Kid Lit Review of “Jacob Riis’s Camera: Bringing Light to Tenement Children” by Alexis O’Neill

Jacob Riis, who became famous as a “muckraking” journalist advocating social reform, was born in Denmark in 1849. [As Wikipedia explains, the muckrakers were reform-minded investigative journalists in the Progressive Era in the United States (1890s–1920s) who exposed corruption in a variety of businesses and among political leaders.]. This biography for kids aged 7 and up tells his story.

Jacob Riis in 1906

Riis immigrated to America in 1870 when he was 21 years old. He quickly found that, as the author writes, “jobs for immigrants were hard to find, hard to keep.” He was often penniless, and slept on the streets. Eventually he got a job at the “South Brooklyn News” and worked his way up. He was even able to buy the newspaper, but then had to sell it for money for his new family.

A neighbor of Riis, who was the city editor of the “New-York Tribune,” recommended Riis for a short-term contract. Riis did well and was offered the job of a police reporter. He was based in a press office near New York City’s worst slum, called Mulberry Bend. In the 1880s, 334,000 people were crammed into this single square mile of the Lower East Side, making it the most densely populated place on earth. They were packed into filthy, disease-ridden tenements, 10 or 15 to a room. It was nicknamed “Death’s Thoroughfare.”

Riis longed to help the desperate people he saw, but his “muckraking” articles didn’t seem to make a dent. He resolved he would show people what was going on, and began to add photographs to his stories. He was aided by the invention of flash photography, which allowed images to be made of dark interiors.

Now people started paying attention. He also embarked on a tour to present his pictures and deliver lectures about the children and families crammed into the tenements. In 1890, his words and pictures were published in a book, How the Other Half Lives.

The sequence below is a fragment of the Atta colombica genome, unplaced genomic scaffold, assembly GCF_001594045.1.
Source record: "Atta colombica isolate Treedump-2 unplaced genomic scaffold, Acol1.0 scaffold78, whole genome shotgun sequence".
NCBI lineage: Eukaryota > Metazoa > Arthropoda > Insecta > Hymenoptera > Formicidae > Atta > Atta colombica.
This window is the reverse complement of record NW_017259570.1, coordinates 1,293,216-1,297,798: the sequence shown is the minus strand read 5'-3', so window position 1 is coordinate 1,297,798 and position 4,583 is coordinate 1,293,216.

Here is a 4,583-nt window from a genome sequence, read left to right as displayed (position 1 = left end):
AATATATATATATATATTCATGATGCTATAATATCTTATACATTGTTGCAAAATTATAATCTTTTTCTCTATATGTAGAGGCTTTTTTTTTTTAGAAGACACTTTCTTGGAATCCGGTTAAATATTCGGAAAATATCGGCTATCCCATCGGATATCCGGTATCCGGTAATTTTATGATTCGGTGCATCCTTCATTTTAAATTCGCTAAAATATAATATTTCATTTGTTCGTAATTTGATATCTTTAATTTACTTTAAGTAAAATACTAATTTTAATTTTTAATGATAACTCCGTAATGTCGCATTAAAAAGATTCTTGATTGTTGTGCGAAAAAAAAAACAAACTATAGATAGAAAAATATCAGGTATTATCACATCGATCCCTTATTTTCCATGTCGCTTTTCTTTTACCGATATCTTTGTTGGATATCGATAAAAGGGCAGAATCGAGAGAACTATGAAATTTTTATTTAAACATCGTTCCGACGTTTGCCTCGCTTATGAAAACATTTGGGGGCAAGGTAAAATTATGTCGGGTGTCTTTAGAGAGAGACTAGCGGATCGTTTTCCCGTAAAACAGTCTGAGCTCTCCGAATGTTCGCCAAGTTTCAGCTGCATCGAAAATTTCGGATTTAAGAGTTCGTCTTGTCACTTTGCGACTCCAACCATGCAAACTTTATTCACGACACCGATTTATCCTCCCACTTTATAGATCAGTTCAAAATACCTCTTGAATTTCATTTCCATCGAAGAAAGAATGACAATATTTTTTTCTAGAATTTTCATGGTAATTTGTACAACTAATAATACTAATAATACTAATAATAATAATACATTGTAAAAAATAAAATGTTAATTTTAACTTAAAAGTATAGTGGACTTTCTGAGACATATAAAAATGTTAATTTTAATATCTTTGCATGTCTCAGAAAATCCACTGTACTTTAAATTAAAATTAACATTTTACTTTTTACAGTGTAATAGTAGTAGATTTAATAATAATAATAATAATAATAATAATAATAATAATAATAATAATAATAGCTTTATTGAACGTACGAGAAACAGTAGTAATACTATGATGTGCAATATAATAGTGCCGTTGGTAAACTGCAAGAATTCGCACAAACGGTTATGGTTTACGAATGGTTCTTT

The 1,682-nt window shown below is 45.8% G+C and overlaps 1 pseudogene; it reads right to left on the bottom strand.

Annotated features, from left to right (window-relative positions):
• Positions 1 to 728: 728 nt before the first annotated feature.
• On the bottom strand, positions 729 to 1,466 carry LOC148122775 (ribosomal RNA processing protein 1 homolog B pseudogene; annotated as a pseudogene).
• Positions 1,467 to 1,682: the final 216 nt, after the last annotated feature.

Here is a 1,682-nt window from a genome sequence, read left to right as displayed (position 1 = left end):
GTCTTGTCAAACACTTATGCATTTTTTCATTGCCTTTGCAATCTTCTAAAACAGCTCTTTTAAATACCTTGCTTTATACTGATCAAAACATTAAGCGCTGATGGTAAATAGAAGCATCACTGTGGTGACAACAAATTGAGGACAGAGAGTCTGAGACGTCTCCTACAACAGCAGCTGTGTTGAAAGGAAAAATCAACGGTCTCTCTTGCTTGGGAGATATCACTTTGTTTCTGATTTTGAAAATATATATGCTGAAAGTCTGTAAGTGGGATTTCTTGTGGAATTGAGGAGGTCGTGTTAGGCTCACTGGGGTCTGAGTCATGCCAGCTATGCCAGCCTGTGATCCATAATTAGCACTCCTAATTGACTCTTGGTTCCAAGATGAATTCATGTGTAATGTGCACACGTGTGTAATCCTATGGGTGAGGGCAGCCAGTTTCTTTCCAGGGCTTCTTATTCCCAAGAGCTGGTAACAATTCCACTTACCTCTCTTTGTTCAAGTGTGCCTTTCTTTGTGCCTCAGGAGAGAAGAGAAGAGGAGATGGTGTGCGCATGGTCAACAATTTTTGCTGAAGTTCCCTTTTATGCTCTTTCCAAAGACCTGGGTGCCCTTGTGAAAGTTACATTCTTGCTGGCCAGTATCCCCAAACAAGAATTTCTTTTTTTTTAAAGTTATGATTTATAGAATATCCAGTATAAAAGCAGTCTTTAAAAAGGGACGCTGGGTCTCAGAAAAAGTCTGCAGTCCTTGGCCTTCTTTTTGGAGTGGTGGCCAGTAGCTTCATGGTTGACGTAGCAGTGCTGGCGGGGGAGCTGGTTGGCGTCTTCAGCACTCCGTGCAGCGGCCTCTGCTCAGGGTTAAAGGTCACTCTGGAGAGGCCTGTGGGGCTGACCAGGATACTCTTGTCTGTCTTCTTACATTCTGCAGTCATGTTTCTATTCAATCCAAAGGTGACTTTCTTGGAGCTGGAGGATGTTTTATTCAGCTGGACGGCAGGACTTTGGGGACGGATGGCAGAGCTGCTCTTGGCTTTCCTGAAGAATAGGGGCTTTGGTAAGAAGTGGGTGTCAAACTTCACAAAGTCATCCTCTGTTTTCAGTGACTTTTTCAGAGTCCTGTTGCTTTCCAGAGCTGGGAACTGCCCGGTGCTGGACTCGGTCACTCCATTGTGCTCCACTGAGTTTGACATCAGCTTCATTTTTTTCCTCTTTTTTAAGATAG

His book got the attention of Theodore Roosevelt, then head of the Police Board in New York. Roosevelt promised Riis he would use his power to make changes. As the author writes, “And he did.”

Ten years later, a park opened in Mulberry Bend: “And because of him, the lives of tenement children and their families changed for the better.”

As Jacob Riis notably said, “The power of fact is the mightiest lever of this or of any day.”

Back matter includes the author’s notes on Jacob Riis and the immigrant experience, a glossary, timeline, a list of Jacob Riis’s accomplishments, selected sources, and some of Riis’s actual photographs. (You can see a collection of his photos at the Museum of the City of New York website, here.). At the end of the list of “What Jacob Accomplished,” the author writes: “Seldom is America privileged to benefit by one so fine.”

As usual, Gary Kelley’s ink and pastel illustrations are notable for their simplicity, beauty, and ability to engage the emotions of the viewer. The palette is muted, capturing the despair and bleak hopelessness of what Riis witnessed, as well as Riis’s fierce determination to make a difference.

Evaluation: Kids can be encouraged to think about the causes and effects of poverty and what can be done to help. From Riis’s example, they will learn that if they want to make a difference, they will benefit both from thinking outside the box, and by capitalizing on what skills they have.

Published by Calkins Creek, an imprint of Boyds Mills & Kane, 2020

Children sleeping on Mulberry Street, ca. 1890 by Jacob Riis via Museum of the City of New York

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